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If there’s ever been a presidential campaign to show there are two Americas, this was the one. Welcome to a country of red states, blue states and the handful of swing states that made Donald Trump the next president.

In the bitterness of this election, Americans seemed determined to disagree about almost everything.

What wasn’t in doubt was what a majority of Californians believed about Trump. The Republican candidate lost the nation’s most populous state by more than 3.8 million votes. He received barely one in five votes in Sonoma County, fewer than one in six votes in Marin County, fewer than one in 10 votes in San Francisco.

This is what happens when a candidate and a majority of Californians disagree about all kinds of issues, including climate change, environmental protection, health care, trade, immigration, marijuana and abortion.

Kevin de León, the president pro tem of the state Senate, and Anthony Rendon, the speaker of the state Assembly, spoke for many Californians when they posted a statement on the day after the election: “Today, we woke up feeling like strangers in a foreign land, because yesterday Americans expressed their views on a pluralistic and democratic society that are clearly inconsistent with the values of the people of California. We have never been more proud to be Californians.”

One unhappy group even proposed that California secede from the union. To which we can all reply, good luck with that.

This isn’t complicated. Trump and the people who voted for him have a different view of the world than the majority of voters in California.

So it goes. But like people in the red states, people in California now have the right to stand up for what they believe.

Did we mention that California boasts the sixth largest economy on earth — bigger than France, Brazil, India, Italy or Russia?

As many have noted, California sends more tax money to Washington than it receives benefits in return, while some of the self-proclaimed conservative states pay less in taxes than they get back from the federal government.

You’re welcome, Mississippi. You’re welcome, Montana. We hope the new Republican administration doesn’t eliminate those federal subsidies you like so much.

California also is home to the smartest and most creative companies in the world, and they choose to be here because, well, it’s California.

In technology and agriculture, too, California is an economic powerhouse. It’s also home to towering redwood groves and sunset beaches, spectacular mountains and broad valleys, world-class universities and world-class wines, Lake Tahoe, the Golden Gate Bridge, Yosemite. Name your favorite place.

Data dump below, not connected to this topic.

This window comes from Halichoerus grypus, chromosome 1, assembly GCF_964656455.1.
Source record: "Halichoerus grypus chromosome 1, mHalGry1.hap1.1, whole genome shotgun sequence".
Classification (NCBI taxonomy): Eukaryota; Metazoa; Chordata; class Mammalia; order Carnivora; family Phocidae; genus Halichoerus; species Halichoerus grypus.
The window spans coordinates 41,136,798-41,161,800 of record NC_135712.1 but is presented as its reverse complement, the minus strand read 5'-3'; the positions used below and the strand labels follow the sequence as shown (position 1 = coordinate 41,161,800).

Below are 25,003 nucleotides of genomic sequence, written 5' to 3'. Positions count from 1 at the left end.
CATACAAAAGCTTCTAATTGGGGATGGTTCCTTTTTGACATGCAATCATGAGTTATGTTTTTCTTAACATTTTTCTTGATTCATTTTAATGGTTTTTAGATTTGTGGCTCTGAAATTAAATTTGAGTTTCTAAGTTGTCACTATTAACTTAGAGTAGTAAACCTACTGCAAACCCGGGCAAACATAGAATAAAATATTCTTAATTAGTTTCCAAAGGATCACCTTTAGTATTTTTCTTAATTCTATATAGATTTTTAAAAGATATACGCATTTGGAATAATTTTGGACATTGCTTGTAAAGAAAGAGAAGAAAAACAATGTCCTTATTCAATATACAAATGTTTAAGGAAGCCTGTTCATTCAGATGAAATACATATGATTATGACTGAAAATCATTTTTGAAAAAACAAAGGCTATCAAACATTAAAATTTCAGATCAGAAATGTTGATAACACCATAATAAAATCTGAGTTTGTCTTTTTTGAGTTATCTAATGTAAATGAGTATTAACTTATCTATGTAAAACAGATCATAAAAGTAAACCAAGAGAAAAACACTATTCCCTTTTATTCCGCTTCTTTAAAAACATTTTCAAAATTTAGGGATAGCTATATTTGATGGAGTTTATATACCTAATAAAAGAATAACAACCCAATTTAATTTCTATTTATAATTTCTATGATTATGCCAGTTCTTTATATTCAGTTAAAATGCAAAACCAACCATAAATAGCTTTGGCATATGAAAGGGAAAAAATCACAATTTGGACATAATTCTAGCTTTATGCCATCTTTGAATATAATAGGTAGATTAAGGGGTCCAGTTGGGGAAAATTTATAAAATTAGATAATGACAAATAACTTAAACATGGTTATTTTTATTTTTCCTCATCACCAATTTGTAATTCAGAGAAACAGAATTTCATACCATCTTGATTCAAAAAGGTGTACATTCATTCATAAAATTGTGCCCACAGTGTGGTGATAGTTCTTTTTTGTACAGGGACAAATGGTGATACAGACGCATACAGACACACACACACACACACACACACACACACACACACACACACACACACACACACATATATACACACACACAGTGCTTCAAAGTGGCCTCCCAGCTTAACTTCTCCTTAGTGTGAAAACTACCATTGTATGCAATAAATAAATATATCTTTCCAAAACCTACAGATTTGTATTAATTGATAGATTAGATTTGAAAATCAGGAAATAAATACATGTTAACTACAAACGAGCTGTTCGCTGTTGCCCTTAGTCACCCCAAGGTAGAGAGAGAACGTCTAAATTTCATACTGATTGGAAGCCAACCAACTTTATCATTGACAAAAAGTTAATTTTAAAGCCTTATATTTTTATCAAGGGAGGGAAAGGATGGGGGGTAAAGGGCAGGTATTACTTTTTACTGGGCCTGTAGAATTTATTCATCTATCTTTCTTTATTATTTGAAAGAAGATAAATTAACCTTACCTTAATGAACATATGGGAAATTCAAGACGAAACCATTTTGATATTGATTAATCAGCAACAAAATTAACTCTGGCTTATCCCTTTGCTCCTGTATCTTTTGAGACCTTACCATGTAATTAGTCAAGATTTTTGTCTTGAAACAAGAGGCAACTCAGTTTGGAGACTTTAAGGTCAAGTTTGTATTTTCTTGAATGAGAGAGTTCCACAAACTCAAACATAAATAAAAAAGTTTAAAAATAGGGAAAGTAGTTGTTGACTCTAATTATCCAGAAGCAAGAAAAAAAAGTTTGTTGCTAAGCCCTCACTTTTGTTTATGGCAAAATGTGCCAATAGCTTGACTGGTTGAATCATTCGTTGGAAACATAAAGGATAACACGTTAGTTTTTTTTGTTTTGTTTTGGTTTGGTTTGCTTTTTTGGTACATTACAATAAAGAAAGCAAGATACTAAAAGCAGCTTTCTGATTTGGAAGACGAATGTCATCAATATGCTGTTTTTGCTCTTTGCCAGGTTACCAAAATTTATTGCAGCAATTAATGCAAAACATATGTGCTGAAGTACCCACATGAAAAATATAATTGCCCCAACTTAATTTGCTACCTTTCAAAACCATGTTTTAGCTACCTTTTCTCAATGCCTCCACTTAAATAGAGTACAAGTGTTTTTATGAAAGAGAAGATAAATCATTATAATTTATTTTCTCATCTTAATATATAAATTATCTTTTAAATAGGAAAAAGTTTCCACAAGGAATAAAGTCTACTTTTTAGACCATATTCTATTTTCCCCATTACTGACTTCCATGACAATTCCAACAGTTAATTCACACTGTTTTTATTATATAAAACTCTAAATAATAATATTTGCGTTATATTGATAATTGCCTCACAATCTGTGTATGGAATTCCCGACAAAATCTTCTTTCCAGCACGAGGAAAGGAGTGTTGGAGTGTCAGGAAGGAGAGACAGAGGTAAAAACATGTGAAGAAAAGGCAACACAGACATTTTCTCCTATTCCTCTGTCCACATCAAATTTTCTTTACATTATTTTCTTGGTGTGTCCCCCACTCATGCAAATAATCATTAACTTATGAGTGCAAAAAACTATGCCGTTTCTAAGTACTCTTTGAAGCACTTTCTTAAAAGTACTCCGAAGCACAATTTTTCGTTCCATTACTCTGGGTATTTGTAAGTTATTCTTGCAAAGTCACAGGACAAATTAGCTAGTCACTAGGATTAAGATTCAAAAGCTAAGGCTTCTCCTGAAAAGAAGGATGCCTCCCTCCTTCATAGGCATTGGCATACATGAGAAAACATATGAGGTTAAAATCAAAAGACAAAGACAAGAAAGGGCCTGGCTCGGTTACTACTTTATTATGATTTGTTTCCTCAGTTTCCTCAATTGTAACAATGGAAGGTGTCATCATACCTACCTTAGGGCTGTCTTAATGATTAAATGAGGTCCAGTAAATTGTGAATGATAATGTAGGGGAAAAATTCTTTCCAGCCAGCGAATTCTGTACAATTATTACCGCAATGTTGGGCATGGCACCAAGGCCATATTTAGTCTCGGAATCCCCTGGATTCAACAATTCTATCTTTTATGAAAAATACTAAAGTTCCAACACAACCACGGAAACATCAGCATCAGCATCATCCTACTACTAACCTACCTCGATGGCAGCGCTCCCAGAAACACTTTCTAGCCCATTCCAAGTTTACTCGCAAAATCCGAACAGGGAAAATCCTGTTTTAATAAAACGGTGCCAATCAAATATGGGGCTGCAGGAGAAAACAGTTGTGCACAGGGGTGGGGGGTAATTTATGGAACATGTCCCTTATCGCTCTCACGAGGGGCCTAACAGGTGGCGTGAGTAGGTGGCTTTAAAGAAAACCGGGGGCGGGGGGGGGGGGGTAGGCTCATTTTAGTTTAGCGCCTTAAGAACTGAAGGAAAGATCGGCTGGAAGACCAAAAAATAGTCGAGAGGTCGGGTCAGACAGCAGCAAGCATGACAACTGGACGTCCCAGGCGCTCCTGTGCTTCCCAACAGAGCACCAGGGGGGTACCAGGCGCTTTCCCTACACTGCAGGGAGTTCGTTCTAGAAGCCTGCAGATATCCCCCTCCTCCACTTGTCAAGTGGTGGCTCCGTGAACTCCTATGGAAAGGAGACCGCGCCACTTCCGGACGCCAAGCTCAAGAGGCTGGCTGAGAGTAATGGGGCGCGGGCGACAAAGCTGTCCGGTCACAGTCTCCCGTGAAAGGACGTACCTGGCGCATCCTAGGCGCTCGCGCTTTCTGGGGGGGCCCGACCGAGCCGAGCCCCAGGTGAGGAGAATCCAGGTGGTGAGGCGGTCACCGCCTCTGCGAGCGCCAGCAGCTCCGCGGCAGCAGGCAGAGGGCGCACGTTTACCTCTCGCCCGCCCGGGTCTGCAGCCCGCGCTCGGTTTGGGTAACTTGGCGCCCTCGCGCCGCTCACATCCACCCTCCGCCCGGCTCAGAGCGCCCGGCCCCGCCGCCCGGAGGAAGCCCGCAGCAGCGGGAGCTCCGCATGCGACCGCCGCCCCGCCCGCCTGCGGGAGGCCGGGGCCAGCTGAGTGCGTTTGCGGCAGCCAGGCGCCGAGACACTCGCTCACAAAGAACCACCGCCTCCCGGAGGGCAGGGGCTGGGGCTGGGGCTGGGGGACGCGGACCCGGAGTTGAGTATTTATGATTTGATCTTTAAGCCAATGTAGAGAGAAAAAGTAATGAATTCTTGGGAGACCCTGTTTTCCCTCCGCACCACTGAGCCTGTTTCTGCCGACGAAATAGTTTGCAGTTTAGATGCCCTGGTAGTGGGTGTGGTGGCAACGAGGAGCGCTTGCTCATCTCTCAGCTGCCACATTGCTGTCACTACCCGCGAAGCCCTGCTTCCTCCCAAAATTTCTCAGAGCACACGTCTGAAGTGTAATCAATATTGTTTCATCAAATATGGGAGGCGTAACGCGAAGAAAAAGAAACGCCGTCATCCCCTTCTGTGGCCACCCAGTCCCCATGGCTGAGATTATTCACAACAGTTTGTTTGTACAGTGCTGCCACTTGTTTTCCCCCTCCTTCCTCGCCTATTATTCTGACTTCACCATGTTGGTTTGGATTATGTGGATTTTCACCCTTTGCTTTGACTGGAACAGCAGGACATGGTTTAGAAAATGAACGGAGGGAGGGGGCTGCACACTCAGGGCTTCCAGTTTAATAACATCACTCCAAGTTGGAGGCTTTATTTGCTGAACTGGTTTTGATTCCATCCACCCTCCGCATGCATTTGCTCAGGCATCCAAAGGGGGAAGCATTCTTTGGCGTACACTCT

An op-ed writer in the New York Times noted last week that California has 38.8 million residents, Wyoming has 580,000 residents, and each state is represented by two United States senators. We know that’s not going to change, but let’s not pretend this arrangement (or the Electoral College) gives equal value to every citizen’s vote.

In the days to come, these will be among the issues to be contested:

— Will Trump and his fellow climate change deniers keep their promise to free the coal and oil industries from environmental restraints? And how would that affect California’s ability to defend more stringent state laws?

“We will protect the precious rights of our people and continue to confront the existential threat of our time — devastating climate change,” Gov. Jerry Brown said after the election.

— Will Trump remove legal obstacles to the installation of oil drilling platforms and invite the associative risks along the Northern California coast?

Staff Writer Guy Kovner reported last week on fears that Trump and the Republican Congress will soon roll back regional environmental protections, including a ban on offshore oil drilling.

“There’s no question that our bedrock environmental protection laws will be in jeopardy under the next administration,” said Rep. Mike Thompson, D-St. Helena.

— Only weeks after California voted to legalize marijuana, will the Trump administration aggressively pursue federal laws that continue to outlaw marijuana?

The prospective nomination of Alabama Republican Sen. Jeff Sessions as attorney general has raised new fears of a hard-line approach.

— Will Trump try to keep his promise to deport millions of illegal immigrants?

In Sonoma County and elsewhere in California, local officials said last week they won’t be changing current policies in ways that would support deportation efforts.

So, one more time, the Trump administration and California appear to be on a collision course.

Liberal or conservative, people tend to believe in states’ rights when it serves their purposes. In this time and place, most Californians want their state to be able go its own way.

In recent days, Trump has backpedaled from some of his most controversial campaign promises, but there are sure to be battles ahead. Disappointed in the election outcome, most Californians hope they can go about their business without the intervention of a president who doesn’t share their views or their values.

Pete Golis is a columnist for The Press Democrat. Email him at golispd@gmail.com.

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